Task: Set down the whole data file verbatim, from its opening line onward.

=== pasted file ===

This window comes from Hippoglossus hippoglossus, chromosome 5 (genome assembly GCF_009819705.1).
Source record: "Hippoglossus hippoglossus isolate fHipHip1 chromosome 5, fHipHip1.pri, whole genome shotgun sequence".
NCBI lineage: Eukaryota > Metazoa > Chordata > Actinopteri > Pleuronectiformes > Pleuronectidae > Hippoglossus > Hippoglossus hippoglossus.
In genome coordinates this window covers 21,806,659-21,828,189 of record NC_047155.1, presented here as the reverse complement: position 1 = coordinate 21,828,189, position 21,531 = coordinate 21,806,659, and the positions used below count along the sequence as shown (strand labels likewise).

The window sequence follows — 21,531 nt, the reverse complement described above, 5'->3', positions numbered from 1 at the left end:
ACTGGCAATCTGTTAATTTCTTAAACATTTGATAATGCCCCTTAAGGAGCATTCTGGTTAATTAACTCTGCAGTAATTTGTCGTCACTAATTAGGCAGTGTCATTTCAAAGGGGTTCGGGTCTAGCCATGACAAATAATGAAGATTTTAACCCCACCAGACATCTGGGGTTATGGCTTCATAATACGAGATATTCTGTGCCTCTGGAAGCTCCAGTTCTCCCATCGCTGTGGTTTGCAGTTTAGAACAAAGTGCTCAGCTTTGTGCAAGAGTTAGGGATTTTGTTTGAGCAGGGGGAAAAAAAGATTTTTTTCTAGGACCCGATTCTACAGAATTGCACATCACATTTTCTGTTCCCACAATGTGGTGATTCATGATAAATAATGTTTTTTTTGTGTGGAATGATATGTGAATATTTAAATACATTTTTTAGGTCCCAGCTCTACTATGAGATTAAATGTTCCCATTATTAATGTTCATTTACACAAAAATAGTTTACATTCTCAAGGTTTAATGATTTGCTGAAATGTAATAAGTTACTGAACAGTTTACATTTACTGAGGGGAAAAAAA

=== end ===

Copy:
This window comes from Hippoglossus hippoglossus, chromosome 5 (genome assembly GCF_009819705.1).
Source record: "Hippoglossus hippoglossus isolate fHipHip1 chromosome 5, fHipHip1.pri, whole genome shotgun sequence".
NCBI lineage: Eukaryota > Metazoa > Chordata > Actinopteri > Pleuronectiformes > Pleuronectidae > Hippoglossus > Hippoglossus hippoglossus.
In genome coordinates this window covers 21,806,659-21,828,189 of record NC_047155.1, presented here as the reverse complement: position 1 = coordinate 21,828,189, position 21,531 = coordinate 21,806,659, and the positions used below count along the sequence as shown (strand labels likewise).

The window sequence follows — 21,531 nt, the reverse complement described above, 5'->3', positions numbered from 1 at the left end:
ACTGGCAATCTGTTAATTTCTTAAACATTTGATAATGCCCCTTAAGGAGCATTCTGGTTAATTAACTCTGCAGTAATTTGTCGTCACTAATTAGGCAGTGTCATTTCAAAGGGGTTCGGGTCTAGCCATGACAAATAATGAAGATTTTAACCCCACCAGACATCTGGGGTTATGGCTTCATAATACGAGATATTCTGTGCCTCTGGAAGCTCCAGTTCTCCCATCGCTGTGGTTTGCAGTTTAGAACAAAGTGCTCAGCTTTGTGCAAGAGTTAGGGATTTTGTTTGAGCAGGGGGAAAAAAAGATTTTTTTCTAGGACCCGATTCTACAGAATTGCACATCACATTTTCTGTTCCCACAATGTGGTGATTCATGATAAATAATGTTTTTTTTGTGTGGAATGATATGTGAATATTTAAATACATTTTTTAGGTCCCAGCTCTACTATGAGATTAAATGTTCCCATTATTAATGTTCATTTACACAAAAATAGTTTACATTCTCAAGGTTTAATGATTTGCTGAAATGTAATAAGTTACTGAACAGTTTACATTTACTGAGGGGAAAAAAA